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Security Response
Showing posts for April of 2013
Showing posts in English
Hon Lau | 01 May 2013 04:17:08 GMT

In today’s connected world, many of us are members of at least one, if not more, social networking services. The influence and reach of social media enterprises, such as Facebook (more than 600M active users per month) and Twitter (more than 140M active users), is staggering and as communications tools they offer a global reach delivering almost instantaneous communications to huge multinational audiences. Social media is attractive for hacktivists because it is a forum for people on the Internet and where big discussions take place. Hijack a forum like this and you have an effective soapbox to get your message across. Hardly a day passes without news of another high profile breach by hacktivists and social...

Candid Wueest | 30 Apr 2013 05:38:39 GMT

Nearly every week now we can read about a data breach case somewhere, where millions of user accounts and potential other sensitive data has been compromised. Most people are not even shocked by such news anymore, as it is starting to become humdrum.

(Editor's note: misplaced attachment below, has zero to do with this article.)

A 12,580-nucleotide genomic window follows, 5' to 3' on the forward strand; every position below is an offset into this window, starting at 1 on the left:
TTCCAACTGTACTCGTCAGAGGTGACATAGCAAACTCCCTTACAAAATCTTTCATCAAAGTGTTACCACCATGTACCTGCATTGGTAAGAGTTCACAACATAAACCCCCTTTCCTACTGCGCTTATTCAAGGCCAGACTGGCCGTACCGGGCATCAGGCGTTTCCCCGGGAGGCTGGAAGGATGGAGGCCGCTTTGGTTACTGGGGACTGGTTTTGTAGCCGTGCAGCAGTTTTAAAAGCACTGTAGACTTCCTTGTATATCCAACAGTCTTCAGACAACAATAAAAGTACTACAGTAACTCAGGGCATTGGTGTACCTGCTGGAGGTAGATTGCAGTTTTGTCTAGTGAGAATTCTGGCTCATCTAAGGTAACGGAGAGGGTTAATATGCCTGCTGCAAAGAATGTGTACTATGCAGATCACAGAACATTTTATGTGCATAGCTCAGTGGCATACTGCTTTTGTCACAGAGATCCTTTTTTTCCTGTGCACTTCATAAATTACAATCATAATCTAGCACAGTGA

One of the most common attacks used in such breaches is an SQL injection. This attack has ranked first place on OWASPs Top 10 faults in Web applications for many years. There are several well-known methods to prevent SQL injections, but unfortunately it is still often encountered in productive sites. Furthermore, mis-configured Web servers and vulnerabilities in remote management tools can allow attackers to gain access to systems and read potentially sensitive files.

There has long been a heated discussion about how best to store passwords and that discussion is still ongoing. Most people agree that storing passwords in clear text...

Ashish Diwakar | 26 Apr 2013 21:25:07 GMT

Contributor: Avhdoot Patil

Phishers have recently gained a lot of interest in football. Various phishing attacks using football were observed in 2012. Phishers have already shown their interest in the 2014 FIFA World Cup, football celebrities, and football clubs. Scam for LIONEL MESSI Fans and Scam for FC Barcelona are good examples of phishers using football celebrities and football clubs. Fraudsters understand that choosing celebrities with a huge fan base offers the largest amount of targets which could increase their chances of harvesting user credentials. In April 2013, the trend continued with phishers using the same strategy. The phishing sites were in French on a free web hosting site.

The phishing sites prompted users to enter their Facebook login credentials on pages designed to...